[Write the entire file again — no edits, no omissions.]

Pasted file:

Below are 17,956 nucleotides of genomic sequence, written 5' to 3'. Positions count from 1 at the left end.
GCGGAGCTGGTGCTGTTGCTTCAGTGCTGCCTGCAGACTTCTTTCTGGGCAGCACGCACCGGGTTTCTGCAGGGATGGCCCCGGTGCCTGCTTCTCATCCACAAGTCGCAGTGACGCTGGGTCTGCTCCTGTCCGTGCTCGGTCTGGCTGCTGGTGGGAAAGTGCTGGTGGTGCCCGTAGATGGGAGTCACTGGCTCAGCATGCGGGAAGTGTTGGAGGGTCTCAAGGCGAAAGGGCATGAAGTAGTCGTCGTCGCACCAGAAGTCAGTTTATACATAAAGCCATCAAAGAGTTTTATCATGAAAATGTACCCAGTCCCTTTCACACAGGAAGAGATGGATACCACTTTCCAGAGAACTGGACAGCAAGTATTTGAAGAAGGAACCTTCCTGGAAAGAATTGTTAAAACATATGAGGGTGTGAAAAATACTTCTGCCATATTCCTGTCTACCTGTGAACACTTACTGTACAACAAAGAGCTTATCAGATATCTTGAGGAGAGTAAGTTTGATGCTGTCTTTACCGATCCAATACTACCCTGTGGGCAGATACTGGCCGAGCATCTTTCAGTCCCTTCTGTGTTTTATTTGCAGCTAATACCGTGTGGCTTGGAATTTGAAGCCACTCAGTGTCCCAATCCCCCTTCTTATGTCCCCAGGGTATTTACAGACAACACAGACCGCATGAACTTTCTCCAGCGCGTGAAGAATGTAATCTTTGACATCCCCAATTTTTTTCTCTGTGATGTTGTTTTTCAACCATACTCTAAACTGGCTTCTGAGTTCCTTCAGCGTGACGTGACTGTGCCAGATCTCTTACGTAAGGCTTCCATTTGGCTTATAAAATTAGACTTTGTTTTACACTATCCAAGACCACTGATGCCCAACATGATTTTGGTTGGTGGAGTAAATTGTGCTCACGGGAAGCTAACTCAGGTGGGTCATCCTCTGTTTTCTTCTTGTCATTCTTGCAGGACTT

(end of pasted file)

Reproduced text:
Below are 17,956 nucleotides of genomic sequence, written 5' to 3'. Positions count from 1 at the left end.
GCGGAGCTGGTGCTGTTGCTTCAGTGCTGCCTGCAGACTTCTTTCTGGGCAGCACGCACCGGGTTTCTGCAGGGATGGCCCCGGTGCCTGCTTCTCATCCACAAGTCGCAGTGACGCTGGGTCTGCTCCTGTCCGTGCTCGGTCTGGCTGCTGGTGGGAAAGTGCTGGTGGTGCCCGTAGATGGGAGTCACTGGCTCAGCATGCGGGAAGTGTTGGAGGGTCTCAAGGCGAAAGGGCATGAAGTAGTCGTCGTCGCACCAGAAGTCAGTTTATACATAAAGCCATCAAAGAGTTTTATCATGAAAATGTACCCAGTCCCTTTCACACAGGAAGAGATGGATACCACTTTCCAGAGAACTGGACAGCAAGTATTTGAAGAAGGAACCTTCCTGGAAAGAATTGTTAAAACATATGAGGGTGTGAAAAATACTTCTGCCATATTCCTGTCTACCTGTGAACACTTACTGTACAACAAAGAGCTTATCAGATATCTTGAGGAGAGTAAGTTTGATGCTGTCTTTACCGATCCAATACTACCCTGTGGGCAGATACTGGCCGAGCATCTTTCAGTCCCTTCTGTGTTTTATTTGCAGCTAATACCGTGTGGCTTGGAATTTGAAGCCACTCAGTGTCCCAATCCCCCTTCTTATGTCCCCAGGGTATTTACAGACAACACAGACCGCATGAACTTTCTCCAGCGCGTGAAGAATGTAATCTTTGACATCCCCAATTTTTTTCTCTGTGATGTTGTTTTTCAACCATACTCTAAACTGGCTTCTGAGTTCCTTCAGCGTGACGTGACTGTGCCAGATCTCTTACGTAAGGCTTCCATTTGGCTTATAAAATTAGACTTTGTTTTACACTATCCAAGACCACTGATGCCCAACATGATTTTGGTTGGTGGAGTAAATTGTGCTCACGGGAAGCTAACTCAGGTGGGTCATCCTCTGTTTTCTTCTTGTCATTCTTGCAGGACTT